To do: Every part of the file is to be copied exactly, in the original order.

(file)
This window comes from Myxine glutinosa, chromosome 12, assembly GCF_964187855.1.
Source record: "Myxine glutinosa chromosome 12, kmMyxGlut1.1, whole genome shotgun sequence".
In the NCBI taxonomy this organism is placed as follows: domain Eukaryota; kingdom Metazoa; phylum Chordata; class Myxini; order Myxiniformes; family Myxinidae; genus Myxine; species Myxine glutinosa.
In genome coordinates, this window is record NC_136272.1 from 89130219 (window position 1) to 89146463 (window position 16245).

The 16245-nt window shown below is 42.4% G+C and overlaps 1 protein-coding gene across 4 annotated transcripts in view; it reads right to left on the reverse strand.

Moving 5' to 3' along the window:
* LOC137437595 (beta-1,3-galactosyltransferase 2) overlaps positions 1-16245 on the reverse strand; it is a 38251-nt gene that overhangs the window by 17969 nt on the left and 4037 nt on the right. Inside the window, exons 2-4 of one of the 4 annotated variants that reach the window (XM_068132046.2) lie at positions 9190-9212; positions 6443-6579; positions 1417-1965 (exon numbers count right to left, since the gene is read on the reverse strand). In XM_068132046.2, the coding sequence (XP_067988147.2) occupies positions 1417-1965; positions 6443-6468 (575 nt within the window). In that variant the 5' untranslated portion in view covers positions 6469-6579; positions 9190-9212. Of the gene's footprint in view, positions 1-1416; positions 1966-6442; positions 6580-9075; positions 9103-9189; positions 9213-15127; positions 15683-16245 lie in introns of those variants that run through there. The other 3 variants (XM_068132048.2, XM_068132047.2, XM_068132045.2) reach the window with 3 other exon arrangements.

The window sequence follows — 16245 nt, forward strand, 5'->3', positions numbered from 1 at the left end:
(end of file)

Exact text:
This window comes from Myxine glutinosa, chromosome 12, assembly GCF_964187855.1.
Source record: "Myxine glutinosa chromosome 12, kmMyxGlut1.1, whole genome shotgun sequence".
In the NCBI taxonomy this organism is placed as follows: domain Eukaryota; kingdom Metazoa; phylum Chordata; class Myxini; order Myxiniformes; family Myxinidae; genus Myxine; species Myxine glutinosa.
In genome coordinates, this window is record NC_136272.1 from 89130219 (window position 1) to 89146463 (window position 16245).

The 16245-nt window shown below is 42.4% G+C and overlaps 1 protein-coding gene across 4 annotated transcripts in view; it reads right to left on the reverse strand.

Moving 5' to 3' along the window:
* LOC137437595 (beta-1,3-galactosyltransferase 2) overlaps positions 1-16245 on the reverse strand; it is a 38251-nt gene that overhangs the window by 17969 nt on the left and 4037 nt on the right. Inside the window, exons 2-4 of one of the 4 annotated variants that reach the window (XM_068132046.2) lie at positions 9190-9212; positions 6443-6579; positions 1417-1965 (exon numbers count right to left, since the gene is read on the reverse strand). In XM_068132046.2, the coding sequence (XP_067988147.2) occupies positions 1417-1965; positions 6443-6468 (575 nt within the window). In that variant the 5' untranslated portion in view covers positions 6469-6579; positions 9190-9212. Of the gene's footprint in view, positions 1-1416; positions 1966-6442; positions 6580-9075; positions 9103-9189; positions 9213-15127; positions 15683-16245 lie in introns of those variants that run through there. The other 3 variants (XM_068132048.2, XM_068132047.2, XM_068132045.2) reach the window with 3 other exon arrangements.

The window sequence follows — 16245 nt, forward strand, 5'->3', positions numbered from 1 at the left end: